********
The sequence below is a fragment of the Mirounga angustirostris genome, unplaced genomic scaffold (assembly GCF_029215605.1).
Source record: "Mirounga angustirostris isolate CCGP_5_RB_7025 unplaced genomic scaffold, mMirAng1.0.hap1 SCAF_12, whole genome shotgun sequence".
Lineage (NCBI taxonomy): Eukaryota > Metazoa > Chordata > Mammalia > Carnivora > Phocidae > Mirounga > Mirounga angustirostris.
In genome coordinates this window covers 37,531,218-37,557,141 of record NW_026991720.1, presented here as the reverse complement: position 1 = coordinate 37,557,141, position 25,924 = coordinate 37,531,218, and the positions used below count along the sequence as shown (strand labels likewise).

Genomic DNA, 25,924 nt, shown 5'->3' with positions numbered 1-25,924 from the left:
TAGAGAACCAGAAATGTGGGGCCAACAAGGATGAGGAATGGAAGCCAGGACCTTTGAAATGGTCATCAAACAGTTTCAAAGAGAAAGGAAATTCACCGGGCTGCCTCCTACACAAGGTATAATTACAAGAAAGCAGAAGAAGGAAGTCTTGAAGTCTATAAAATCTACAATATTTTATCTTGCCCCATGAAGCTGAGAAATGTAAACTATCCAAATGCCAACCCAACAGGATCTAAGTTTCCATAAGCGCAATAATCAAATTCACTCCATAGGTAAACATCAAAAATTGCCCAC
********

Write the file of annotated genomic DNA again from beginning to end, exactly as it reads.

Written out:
The sequence below is a fragment of the Mirounga angustirostris genome, unplaced genomic scaffold (assembly GCF_029215605.1).
Source record: "Mirounga angustirostris isolate CCGP_5_RB_7025 unplaced genomic scaffold, mMirAng1.0.hap1 SCAF_12, whole genome shotgun sequence".
Lineage (NCBI taxonomy): Eukaryota > Metazoa > Chordata > Mammalia > Carnivora > Phocidae > Mirounga > Mirounga angustirostris.
In genome coordinates this window covers 37,531,218-37,557,141 of record NW_026991720.1, presented here as the reverse complement: position 1 = coordinate 37,557,141, position 25,924 = coordinate 37,531,218, and the positions used below count along the sequence as shown (strand labels likewise).

Genomic DNA, 25,924 nt, shown 5'->3' with positions numbered 1-25,924 from the left:
TAGAGAACCAGAAATGTGGGGCCAACAAGGATGAGGAATGGAAGCCAGGACCTTTGAAATGGTCATCAAACAGTTTCAAAGAGAAAGGAAATTCACCGGGCTGCCTCCTACACAAGGTATAATTACAAGAAAGCAGAAGAAGGAAGTCTTGAAGTCTATAAAATCTACAATATTTTATCTTGCCCCATGAAGCTGAGAAATGTAAACTATCCAAATGCCAACCCAACAGGATCTAAGTTTCCATAAGCGCAATAATCAAATTCACTCCATAGGTAAACATCAAAAATTGCCCAC